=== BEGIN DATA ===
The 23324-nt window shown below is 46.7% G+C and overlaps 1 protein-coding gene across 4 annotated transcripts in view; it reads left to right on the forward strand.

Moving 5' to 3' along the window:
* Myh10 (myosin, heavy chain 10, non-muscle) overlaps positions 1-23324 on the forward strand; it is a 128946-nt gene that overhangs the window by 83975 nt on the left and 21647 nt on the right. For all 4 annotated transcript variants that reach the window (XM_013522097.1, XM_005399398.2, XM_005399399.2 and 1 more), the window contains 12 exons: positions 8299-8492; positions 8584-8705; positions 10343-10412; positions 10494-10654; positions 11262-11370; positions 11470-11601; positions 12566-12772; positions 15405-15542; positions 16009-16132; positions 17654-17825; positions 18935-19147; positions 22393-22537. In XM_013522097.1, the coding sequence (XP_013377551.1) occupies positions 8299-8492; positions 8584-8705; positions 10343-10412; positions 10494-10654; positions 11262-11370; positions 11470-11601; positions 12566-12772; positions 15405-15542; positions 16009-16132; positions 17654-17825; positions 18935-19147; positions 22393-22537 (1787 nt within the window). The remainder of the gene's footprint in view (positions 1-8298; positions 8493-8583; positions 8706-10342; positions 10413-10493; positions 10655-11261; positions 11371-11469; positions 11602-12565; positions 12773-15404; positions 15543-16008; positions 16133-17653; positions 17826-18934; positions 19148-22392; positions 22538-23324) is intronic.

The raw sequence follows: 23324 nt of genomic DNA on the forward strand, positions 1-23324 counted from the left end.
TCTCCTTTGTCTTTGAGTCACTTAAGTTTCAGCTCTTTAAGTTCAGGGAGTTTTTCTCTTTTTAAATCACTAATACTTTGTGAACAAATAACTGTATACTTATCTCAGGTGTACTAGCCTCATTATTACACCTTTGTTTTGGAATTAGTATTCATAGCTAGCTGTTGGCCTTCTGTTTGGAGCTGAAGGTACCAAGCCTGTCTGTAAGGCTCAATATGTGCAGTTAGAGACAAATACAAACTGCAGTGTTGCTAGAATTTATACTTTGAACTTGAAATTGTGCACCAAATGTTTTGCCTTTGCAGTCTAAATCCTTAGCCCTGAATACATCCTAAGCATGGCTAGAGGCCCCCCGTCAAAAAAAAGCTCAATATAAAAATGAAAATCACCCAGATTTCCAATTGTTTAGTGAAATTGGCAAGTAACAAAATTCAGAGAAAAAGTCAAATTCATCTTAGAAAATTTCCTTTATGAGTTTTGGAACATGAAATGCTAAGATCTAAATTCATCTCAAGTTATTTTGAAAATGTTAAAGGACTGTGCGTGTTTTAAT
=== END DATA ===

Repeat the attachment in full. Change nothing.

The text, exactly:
The 23324-nt window shown below is 46.7% G+C and overlaps 1 protein-coding gene across 4 annotated transcripts in view; it reads left to right on the forward strand.

Moving 5' to 3' along the window:
* Myh10 (myosin, heavy chain 10, non-muscle) overlaps positions 1-23324 on the forward strand; it is a 128946-nt gene that overhangs the window by 83975 nt on the left and 21647 nt on the right. For all 4 annotated transcript variants that reach the window (XM_013522097.1, XM_005399398.2, XM_005399399.2 and 1 more), the window contains 12 exons: positions 8299-8492; positions 8584-8705; positions 10343-10412; positions 10494-10654; positions 11262-11370; positions 11470-11601; positions 12566-12772; positions 15405-15542; positions 16009-16132; positions 17654-17825; positions 18935-19147; positions 22393-22537. In XM_013522097.1, the coding sequence (XP_013377551.1) occupies positions 8299-8492; positions 8584-8705; positions 10343-10412; positions 10494-10654; positions 11262-11370; positions 11470-11601; positions 12566-12772; positions 15405-15542; positions 16009-16132; positions 17654-17825; positions 18935-19147; positions 22393-22537 (1787 nt within the window). The remainder of the gene's footprint in view (positions 1-8298; positions 8493-8583; positions 8706-10342; positions 10413-10493; positions 10655-11261; positions 11371-11469; positions 11602-12565; positions 12773-15404; positions 15543-16008; positions 16133-17653; positions 17826-18934; positions 19148-22392; positions 22538-23324) is intronic.

The raw sequence follows: 23324 nt of genomic DNA on the forward strand, positions 1-23324 counted from the left end.
TCTCCTTTGTCTTTGAGTCACTTAAGTTTCAGCTCTTTAAGTTCAGGGAGTTTTTCTCTTTTTAAATCACTAATACTTTGTGAACAAATAACTGTATACTTATCTCAGGTGTACTAGCCTCATTATTACACCTTTGTTTTGGAATTAGTATTCATAGCTAGCTGTTGGCCTTCTGTTTGGAGCTGAAGGTACCAAGCCTGTCTGTAAGGCTCAATATGTGCAGTTAGAGACAAATACAAACTGCAGTGTTGCTAGAATTTATACTTTGAACTTGAAATTGTGCACCAAATGTTTTGCCTTTGCAGTCTAAATCCTTAGCCCTGAATACATCCTAAGCATGGCTAGAGGCCCCCCGTCAAAAAAAAGCTCAATATAAAAATGAAAATCACCCAGATTTCCAATTGTTTAGTGAAATTGGCAAGTAACAAAATTCAGAGAAAAAGTCAAATTCATCTTAGAAAATTTCCTTTATGAGTTTTGGAACATGAAATGCTAAGATCTAAATTCATCTCAAGTTATTTTGAAAATGTTAAAGGACTGTGCGTGTTTTAAT